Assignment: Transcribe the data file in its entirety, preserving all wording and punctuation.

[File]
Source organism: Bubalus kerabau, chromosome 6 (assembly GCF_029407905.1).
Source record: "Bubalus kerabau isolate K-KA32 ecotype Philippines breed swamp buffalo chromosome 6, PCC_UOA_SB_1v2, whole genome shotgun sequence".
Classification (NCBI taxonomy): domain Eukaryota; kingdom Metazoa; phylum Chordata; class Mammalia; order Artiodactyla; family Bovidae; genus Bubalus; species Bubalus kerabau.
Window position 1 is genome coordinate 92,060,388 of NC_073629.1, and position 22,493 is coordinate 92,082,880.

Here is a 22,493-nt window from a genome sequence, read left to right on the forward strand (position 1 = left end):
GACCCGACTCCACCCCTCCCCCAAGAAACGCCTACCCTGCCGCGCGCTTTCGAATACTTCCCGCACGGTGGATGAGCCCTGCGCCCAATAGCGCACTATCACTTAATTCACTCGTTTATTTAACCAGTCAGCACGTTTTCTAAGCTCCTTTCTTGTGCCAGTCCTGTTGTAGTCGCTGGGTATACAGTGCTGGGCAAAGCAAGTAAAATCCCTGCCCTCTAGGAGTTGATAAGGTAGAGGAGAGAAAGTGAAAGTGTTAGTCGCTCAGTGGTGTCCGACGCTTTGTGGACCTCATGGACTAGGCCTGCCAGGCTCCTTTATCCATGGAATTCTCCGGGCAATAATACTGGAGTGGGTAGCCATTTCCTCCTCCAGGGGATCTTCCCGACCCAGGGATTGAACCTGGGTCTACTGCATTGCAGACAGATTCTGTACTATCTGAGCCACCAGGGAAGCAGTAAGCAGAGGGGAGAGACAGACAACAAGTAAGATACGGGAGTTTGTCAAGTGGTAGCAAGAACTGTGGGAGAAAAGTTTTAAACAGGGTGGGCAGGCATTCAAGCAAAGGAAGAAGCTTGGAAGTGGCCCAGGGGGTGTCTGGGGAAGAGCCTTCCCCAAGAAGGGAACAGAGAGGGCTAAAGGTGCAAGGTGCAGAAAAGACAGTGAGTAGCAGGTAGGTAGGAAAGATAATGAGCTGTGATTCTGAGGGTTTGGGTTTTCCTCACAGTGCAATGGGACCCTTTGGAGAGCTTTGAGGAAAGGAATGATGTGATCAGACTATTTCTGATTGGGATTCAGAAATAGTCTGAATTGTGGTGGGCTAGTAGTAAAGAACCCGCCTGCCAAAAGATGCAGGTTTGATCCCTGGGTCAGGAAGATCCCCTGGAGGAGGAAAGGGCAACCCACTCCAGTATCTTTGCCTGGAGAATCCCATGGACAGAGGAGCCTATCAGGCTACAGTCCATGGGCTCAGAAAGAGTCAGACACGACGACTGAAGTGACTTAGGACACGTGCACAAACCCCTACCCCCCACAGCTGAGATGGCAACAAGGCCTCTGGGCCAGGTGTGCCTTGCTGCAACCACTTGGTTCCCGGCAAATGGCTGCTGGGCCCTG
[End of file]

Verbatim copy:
Source organism: Bubalus kerabau, chromosome 6 (assembly GCF_029407905.1).
Source record: "Bubalus kerabau isolate K-KA32 ecotype Philippines breed swamp buffalo chromosome 6, PCC_UOA_SB_1v2, whole genome shotgun sequence".
Classification (NCBI taxonomy): domain Eukaryota; kingdom Metazoa; phylum Chordata; class Mammalia; order Artiodactyla; family Bovidae; genus Bubalus; species Bubalus kerabau.
Window position 1 is genome coordinate 92,060,388 of NC_073629.1, and position 22,493 is coordinate 92,082,880.

Here is a 22,493-nt window from a genome sequence, read left to right on the forward strand (position 1 = left end):
GACCCGACTCCACCCCTCCCCCAAGAAACGCCTACCCTGCCGCGCGCTTTCGAATACTTCCCGCACGGTGGATGAGCCCTGCGCCCAATAGCGCACTATCACTTAATTCACTCGTTTATTTAACCAGTCAGCACGTTTTCTAAGCTCCTTTCTTGTGCCAGTCCTGTTGTAGTCGCTGGGTATACAGTGCTGGGCAAAGCAAGTAAAATCCCTGCCCTCTAGGAGTTGATAAGGTAGAGGAGAGAAAGTGAAAGTGTTAGTCGCTCAGTGGTGTCCGACGCTTTGTGGACCTCATGGACTAGGCCTGCCAGGCTCCTTTATCCATGGAATTCTCCGGGCAATAATACTGGAGTGGGTAGCCATTTCCTCCTCCAGGGGATCTTCCCGACCCAGGGATTGAACCTGGGTCTACTGCATTGCAGACAGATTCTGTACTATCTGAGCCACCAGGGAAGCAGTAAGCAGAGGGGAGAGACAGACAACAAGTAAGATACGGGAGTTTGTCAAGTGGTAGCAAGAACTGTGGGAGAAAAGTTTTAAACAGGGTGGGCAGGCATTCAAGCAAAGGAAGAAGCTTGGAAGTGGCCCAGGGGGTGTCTGGGGAAGAGCCTTCCCCAAGAAGGGAACAGAGAGGGCTAAAGGTGCAAGGTGCAGAAAAGACAGTGAGTAGCAGGTAGGTAGGAAAGATAATGAGCTGTGATTCTGAGGGTTTGGGTTTTCCTCACAGTGCAATGGGACCCTTTGGAGAGCTTTGAGGAAAGGAATGATGTGATCAGACTATTTCTGATTGGGATTCAGAAATAGTCTGAATTGTGGTGGGCTAGTAGTAAAGAACCCGCCTGCCAAAAGATGCAGGTTTGATCCCTGGGTCAGGAAGATCCCCTGGAGGAGGAAAGGGCAACCCACTCCAGTATCTTTGCCTGGAGAATCCCATGGACAGAGGAGCCTATCAGGCTACAGTCCATGGGCTCAGAAAGAGTCAGACACGACGACTGAAGTGACTTAGGACACGTGCACAAACCCCTACCCCCCACAGCTGAGATGGCAACAAGGCCTCTGGGCCAGGTGTGCCTTGCTGCAACCACTTGGTTCCCGGCAAATGGCTGCTGGGCCCTG